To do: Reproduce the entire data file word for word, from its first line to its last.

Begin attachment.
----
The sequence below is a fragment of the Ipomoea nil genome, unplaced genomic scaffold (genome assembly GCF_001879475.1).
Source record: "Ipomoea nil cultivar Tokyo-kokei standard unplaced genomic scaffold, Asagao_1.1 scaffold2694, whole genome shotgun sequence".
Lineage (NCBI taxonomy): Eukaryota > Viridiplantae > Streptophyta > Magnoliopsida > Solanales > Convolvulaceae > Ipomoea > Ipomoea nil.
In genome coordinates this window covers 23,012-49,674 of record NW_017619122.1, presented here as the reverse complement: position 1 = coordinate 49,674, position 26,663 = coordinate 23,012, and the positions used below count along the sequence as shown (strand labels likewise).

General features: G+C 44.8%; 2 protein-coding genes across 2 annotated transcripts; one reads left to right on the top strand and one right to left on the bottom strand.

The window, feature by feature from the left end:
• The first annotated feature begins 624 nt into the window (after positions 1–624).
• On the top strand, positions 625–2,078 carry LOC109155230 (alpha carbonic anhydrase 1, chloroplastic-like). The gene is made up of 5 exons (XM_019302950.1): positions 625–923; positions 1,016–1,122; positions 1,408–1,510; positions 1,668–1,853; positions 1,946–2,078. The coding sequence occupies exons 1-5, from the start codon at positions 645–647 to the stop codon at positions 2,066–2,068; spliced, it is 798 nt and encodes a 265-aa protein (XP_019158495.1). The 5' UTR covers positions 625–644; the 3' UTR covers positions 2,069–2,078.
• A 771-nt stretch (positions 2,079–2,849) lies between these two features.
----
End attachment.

The sequence below is a fragment of the Ipomoea nil genome, unplaced genomic scaffold (genome assembly GCF_001879475.1).
Source record: "Ipomoea nil cultivar Tokyo-kokei standard unplaced genomic scaffold, Asagao_1.1 scaffold2694, whole genome shotgun sequence".
Lineage (NCBI taxonomy): Eukaryota > Viridiplantae > Streptophyta > Magnoliopsida > Solanales > Convolvulaceae > Ipomoea > Ipomoea nil.
In genome coordinates this window covers 23,012-49,674 of record NW_017619122.1, presented here as the reverse complement: position 1 = coordinate 49,674, position 26,663 = coordinate 23,012, and the positions used below count along the sequence as shown (strand labels likewise).

General features: G+C 44.8%; 2 protein-coding genes across 2 annotated transcripts; one reads left to right on the top strand and one right to left on the bottom strand.

The window, feature by feature from the left end:
• The first annotated feature begins 624 nt into the window (after positions 1–624).
• On the top strand, positions 625–2,078 carry LOC109155230 (alpha carbonic anhydrase 1, chloroplastic-like). The gene is made up of 5 exons (XM_019302950.1): positions 625–923; positions 1,016–1,122; positions 1,408–1,510; positions 1,668–1,853; positions 1,946–2,078. The coding sequence occupies exons 1-5, from the start codon at positions 645–647 to the stop codon at positions 2,066–2,068; spliced, it is 798 nt and encodes a 265-aa protein (XP_019158495.1). The 5' UTR covers positions 625–644; the 3' UTR covers positions 2,069–2,078.
• A 771-nt stretch (positions 2,079–2,849) lies between these two features.